The ongoing obsession with censorship by the Australian Government continues with two new targets coming into view: Facebook and game review sites.
The interest in Facebook comes after a number of tribute Facebook groups for killed kiddies were defaced. Both cases received widespread coverage in Australia, especially in Queensland where both kids died.
This morning, Prime Minister Kevin Rudd has said he will consider the introduction of an “online ombudsman” that would be tasked with “cracking down on offensive material on the internet.” The emphasis is mine, but it’s the key: not material that is already illegal, but material that may be legal but which the Government deems “offensive.”
Last week, Minister for Censorship Stephen Conroy attacked Facebook, saying that “I think there is a situation where people take Facebook with an enormous amount of trust and they’ve got to clearly explain what went wrong with their security systems, how this was able to happen (and) importantly, how they’re going to ensure that this doesn’t happen again.” In a later report, Conroy was quoted to have demanded that Facebook overhaul security.
The problem with Conroy’s comments is that the only way to prevent this sort of material being posted (and it’s the ONLY way) is to prevent the free posting of material in the first place. That is: anything posted to a site like Facebook would have to be approved before it went live. Such a move would kill social media, and highlights how inept Conroy’s understanding of such sites are: there are billions of things posted to Facebook every single day; you can’t filter it all up front without a massive army of people in Orwellean scope, a scope way beyond the means of even a big company like Facebook.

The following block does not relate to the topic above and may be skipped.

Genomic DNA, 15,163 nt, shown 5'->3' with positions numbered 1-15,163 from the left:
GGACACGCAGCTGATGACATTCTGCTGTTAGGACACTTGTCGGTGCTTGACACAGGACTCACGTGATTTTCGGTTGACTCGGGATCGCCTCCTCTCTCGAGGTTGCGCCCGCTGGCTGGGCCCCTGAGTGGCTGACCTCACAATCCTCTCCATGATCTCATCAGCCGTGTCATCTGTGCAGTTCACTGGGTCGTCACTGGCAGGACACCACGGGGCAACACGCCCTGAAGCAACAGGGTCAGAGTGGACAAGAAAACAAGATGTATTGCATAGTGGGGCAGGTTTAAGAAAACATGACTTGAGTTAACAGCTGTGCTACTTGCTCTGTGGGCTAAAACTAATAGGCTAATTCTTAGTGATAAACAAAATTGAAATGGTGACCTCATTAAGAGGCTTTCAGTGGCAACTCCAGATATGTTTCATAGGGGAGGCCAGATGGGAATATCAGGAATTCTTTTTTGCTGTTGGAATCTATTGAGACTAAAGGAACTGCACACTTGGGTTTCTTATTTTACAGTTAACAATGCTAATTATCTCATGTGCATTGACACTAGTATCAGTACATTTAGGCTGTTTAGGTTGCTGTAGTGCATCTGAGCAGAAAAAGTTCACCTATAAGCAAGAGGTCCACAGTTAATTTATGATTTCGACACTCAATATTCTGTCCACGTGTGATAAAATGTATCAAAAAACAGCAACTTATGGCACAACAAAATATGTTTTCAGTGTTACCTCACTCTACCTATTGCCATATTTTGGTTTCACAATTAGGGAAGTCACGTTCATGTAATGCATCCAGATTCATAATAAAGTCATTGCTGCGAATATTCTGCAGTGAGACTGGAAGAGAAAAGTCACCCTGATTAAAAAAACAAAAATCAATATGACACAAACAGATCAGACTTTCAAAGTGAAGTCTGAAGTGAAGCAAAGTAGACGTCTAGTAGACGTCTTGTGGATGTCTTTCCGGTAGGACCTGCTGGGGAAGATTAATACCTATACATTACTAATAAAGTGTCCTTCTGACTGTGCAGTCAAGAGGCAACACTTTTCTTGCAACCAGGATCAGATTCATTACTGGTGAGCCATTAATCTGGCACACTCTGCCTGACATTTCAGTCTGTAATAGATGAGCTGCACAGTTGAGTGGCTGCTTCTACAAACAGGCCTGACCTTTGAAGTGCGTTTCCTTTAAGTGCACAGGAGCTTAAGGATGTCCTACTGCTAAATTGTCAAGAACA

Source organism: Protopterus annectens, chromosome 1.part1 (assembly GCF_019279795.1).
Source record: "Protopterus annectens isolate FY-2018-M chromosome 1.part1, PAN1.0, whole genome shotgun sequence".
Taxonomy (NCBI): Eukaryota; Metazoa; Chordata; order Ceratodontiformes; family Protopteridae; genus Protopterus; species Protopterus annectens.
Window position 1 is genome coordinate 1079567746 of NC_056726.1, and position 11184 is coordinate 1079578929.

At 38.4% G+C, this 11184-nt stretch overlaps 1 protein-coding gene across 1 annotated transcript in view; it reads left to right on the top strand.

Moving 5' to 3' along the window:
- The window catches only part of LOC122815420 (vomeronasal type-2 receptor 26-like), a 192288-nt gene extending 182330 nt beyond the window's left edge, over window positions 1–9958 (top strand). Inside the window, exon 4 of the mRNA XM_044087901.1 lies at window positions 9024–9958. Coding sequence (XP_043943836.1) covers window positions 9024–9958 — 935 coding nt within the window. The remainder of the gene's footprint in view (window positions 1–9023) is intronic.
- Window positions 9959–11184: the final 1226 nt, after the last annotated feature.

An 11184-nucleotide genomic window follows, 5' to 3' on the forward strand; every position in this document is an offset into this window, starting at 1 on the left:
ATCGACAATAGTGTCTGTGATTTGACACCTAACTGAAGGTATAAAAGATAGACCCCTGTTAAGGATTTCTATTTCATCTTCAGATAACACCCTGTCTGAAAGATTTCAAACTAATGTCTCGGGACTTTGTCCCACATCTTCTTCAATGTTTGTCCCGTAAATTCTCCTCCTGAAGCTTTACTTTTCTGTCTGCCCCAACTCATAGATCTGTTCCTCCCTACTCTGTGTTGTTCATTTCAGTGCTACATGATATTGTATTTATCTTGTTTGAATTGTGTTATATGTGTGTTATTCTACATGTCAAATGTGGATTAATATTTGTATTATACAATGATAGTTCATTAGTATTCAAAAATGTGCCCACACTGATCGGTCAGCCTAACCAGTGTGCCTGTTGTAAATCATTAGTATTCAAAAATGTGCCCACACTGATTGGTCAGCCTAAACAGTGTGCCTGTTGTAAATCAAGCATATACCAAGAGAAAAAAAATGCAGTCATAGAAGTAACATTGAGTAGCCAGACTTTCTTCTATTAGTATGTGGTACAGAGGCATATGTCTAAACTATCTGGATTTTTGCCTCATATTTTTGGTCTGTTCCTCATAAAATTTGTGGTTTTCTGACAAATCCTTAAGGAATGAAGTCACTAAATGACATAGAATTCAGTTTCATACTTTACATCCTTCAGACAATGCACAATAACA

Any attempt by the Australian Government to force sites such as Facebook to pre-approve comments would kill online free speech in Australia and deliver unprecedented online censorship compared to nearly every other country on the planet. Not even the Chinese insist on pre-approving content.
In related news, it now appears that game review sites may also find themselves in part censored in Australia.
The Australian Government Department tasked with censorship has told Kotaku Australia that pages on game review sites that review games that have been refused classification in Australia (remembering that Australia has no adult game rating) would themselves be refused classification and blocked in Australia because they include details of an RC game.
So not only will Australian’s not be able to play games suitable for adults in the rest of the world, they also won’t be able to read reviews about them.
I’d add my standard Orwell would be proud comment, but we’re probably beyond that point now. The Government in 1984 watched what it citizens said, the Australian Government may now want to approve what they say before they say it.